Every year, California faces the threat of devastating wildfires that have the potential to claim lives, destroy property, and harm the environment. These disasters often create a significant amount of debris, which can include ash, metal, concrete, building materials, contaminated soil and hazardous materials. Disaster debris must be removed and properly managed to reduce threats to public health and safety, protect the environment, and help communities recover and rebuild.
California’s Consolidated Debris Removal Program is implemented under the leadership of the California Governor’s Office of Emergency Services (CalOES) and local governments.
To translate this information into Spanish (or other languages), scroll to the bottom of the page and use the Google Translate box on the right side of the black bar.
Contractors and Subcontractors
For information about current contract solicitations and other opportunities with CalRecycle on debris removal and related projects, visit our Contracts page.
Current Wildfire Debris Cleanup Projects
Cal OES has tasked CalRecycle to manage wildfire debris removal operations throughout the state.
2021 Wildfire Season
Mobilization has begun for structural debris and hazard tree removal operations including the Dixie, Caldor, Monument, Tamarack, Lava, Antelope, River, River Complex, Hopkins, French, Washington and Cache Fires. Property owners should contact their local county or city for details on enrolling in this government-financed disaster recovery program.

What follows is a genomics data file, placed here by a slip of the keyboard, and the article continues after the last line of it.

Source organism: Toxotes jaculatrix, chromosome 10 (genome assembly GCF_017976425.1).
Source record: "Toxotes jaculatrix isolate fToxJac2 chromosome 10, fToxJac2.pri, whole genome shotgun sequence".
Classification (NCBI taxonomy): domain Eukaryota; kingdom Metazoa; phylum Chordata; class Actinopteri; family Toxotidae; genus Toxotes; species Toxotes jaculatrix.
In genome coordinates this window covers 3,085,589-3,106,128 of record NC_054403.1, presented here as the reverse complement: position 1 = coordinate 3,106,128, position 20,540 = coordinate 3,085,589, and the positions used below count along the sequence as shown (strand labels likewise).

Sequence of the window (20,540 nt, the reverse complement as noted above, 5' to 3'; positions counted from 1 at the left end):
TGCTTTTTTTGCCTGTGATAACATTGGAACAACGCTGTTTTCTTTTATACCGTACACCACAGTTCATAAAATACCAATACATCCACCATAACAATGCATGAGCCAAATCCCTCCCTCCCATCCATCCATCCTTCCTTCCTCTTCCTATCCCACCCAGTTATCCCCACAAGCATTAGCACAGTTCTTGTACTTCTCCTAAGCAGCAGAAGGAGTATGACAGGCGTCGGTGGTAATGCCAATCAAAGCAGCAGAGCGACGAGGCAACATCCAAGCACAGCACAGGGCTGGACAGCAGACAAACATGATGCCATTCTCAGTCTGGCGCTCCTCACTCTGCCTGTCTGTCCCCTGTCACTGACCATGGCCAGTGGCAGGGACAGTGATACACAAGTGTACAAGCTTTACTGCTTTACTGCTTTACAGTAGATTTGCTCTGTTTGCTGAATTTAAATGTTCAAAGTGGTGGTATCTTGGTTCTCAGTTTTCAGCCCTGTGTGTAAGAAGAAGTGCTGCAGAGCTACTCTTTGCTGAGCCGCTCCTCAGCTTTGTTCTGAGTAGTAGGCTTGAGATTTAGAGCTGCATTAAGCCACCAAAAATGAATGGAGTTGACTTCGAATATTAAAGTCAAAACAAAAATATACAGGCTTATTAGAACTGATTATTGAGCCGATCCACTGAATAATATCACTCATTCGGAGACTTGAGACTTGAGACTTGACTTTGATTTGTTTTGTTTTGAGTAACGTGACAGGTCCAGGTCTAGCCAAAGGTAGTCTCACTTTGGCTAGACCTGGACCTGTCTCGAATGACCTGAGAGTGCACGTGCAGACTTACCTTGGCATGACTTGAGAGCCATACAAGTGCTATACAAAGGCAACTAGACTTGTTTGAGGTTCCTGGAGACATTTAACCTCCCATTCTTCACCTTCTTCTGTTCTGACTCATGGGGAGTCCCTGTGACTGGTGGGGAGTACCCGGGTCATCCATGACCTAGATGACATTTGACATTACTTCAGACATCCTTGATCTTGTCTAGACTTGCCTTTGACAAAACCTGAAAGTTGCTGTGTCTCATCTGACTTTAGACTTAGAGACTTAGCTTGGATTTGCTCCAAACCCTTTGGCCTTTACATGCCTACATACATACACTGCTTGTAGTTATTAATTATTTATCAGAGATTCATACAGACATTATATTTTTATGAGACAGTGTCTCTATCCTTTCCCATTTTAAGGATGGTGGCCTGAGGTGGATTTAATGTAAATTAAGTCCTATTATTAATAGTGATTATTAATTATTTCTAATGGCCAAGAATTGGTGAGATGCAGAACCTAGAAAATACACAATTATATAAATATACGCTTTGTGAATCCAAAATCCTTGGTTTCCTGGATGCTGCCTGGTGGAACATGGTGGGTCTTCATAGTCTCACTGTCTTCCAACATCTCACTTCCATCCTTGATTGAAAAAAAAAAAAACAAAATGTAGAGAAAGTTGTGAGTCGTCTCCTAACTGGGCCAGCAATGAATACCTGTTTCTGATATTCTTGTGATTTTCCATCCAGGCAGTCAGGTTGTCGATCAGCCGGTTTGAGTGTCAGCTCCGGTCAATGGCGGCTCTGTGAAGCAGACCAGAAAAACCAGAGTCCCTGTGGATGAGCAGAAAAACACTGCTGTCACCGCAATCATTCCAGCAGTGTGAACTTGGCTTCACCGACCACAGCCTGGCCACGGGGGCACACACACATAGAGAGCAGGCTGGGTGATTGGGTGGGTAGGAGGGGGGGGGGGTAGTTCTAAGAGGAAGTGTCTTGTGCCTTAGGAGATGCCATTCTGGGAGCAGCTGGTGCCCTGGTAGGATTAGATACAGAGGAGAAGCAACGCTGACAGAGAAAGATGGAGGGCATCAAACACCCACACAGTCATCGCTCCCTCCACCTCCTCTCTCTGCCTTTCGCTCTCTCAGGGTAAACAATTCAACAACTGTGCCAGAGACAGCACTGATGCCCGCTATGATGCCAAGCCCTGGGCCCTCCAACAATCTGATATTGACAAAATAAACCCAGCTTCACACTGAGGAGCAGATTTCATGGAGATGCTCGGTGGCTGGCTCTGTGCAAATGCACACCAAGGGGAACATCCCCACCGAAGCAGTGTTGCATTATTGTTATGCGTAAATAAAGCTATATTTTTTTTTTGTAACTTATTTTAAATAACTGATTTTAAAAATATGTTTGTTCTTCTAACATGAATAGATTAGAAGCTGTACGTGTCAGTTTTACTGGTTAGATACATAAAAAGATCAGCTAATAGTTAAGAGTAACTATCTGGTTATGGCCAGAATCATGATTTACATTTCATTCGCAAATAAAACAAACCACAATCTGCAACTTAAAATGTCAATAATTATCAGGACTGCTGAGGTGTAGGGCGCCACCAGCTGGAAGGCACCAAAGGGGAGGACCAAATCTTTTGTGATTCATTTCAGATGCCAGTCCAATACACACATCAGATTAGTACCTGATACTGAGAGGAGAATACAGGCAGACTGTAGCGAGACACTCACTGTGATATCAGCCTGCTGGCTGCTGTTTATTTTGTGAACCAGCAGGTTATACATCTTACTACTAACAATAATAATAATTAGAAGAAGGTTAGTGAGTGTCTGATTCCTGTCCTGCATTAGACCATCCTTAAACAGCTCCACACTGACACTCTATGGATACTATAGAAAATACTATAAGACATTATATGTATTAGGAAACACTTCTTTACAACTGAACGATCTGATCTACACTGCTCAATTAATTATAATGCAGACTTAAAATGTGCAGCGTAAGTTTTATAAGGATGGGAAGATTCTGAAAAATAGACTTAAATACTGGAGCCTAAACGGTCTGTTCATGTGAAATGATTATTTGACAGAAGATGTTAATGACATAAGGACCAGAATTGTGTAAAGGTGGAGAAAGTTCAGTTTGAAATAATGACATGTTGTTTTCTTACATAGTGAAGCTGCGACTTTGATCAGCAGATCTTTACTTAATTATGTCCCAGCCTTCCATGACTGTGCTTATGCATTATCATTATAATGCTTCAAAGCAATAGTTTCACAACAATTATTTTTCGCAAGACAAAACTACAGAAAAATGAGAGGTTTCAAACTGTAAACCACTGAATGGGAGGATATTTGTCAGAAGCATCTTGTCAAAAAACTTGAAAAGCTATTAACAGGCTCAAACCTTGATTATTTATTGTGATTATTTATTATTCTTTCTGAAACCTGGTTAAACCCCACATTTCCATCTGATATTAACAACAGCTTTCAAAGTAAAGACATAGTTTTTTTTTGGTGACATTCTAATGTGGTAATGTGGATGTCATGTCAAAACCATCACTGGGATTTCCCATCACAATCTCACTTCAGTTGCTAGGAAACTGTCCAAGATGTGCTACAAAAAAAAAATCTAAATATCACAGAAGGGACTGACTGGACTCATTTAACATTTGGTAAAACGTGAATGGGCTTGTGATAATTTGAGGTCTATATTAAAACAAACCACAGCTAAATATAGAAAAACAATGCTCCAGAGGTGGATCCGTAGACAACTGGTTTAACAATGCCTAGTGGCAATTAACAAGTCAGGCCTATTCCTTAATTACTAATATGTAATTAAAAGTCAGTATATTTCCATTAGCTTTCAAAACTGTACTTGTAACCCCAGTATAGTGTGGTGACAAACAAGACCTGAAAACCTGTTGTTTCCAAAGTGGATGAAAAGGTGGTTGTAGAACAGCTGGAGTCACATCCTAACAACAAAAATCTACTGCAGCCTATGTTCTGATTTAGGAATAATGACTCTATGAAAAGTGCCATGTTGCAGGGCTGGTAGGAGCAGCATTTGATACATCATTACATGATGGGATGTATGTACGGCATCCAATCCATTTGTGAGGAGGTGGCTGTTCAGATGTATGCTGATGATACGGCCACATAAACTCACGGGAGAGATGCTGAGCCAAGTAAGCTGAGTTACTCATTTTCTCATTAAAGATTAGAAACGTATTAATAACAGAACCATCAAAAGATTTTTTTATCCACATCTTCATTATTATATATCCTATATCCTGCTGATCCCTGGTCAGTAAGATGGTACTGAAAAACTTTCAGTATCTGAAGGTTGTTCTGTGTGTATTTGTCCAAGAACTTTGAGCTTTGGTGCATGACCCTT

For more information on 2021 recovery services visit Cal OES.
2020 Wildfire Season
Structural debris removal is complete for the 25-county. 3,600-property wildfire recovery effort. Hazard tree removal and soil testing continues. Track the progress on Cal OES’ interactive program map here.
CalRecycle is often tasked with organizing, managing, implementing, and overseeing debris removal operations in support of local governments. CalRecycle oversees and manages contractors to conduct debris removal at no out-of-pocket cost to property owners. To participate, homeowners must grant cleanup crews access to their properties by returning signed right-of-entry agreements to their local governments.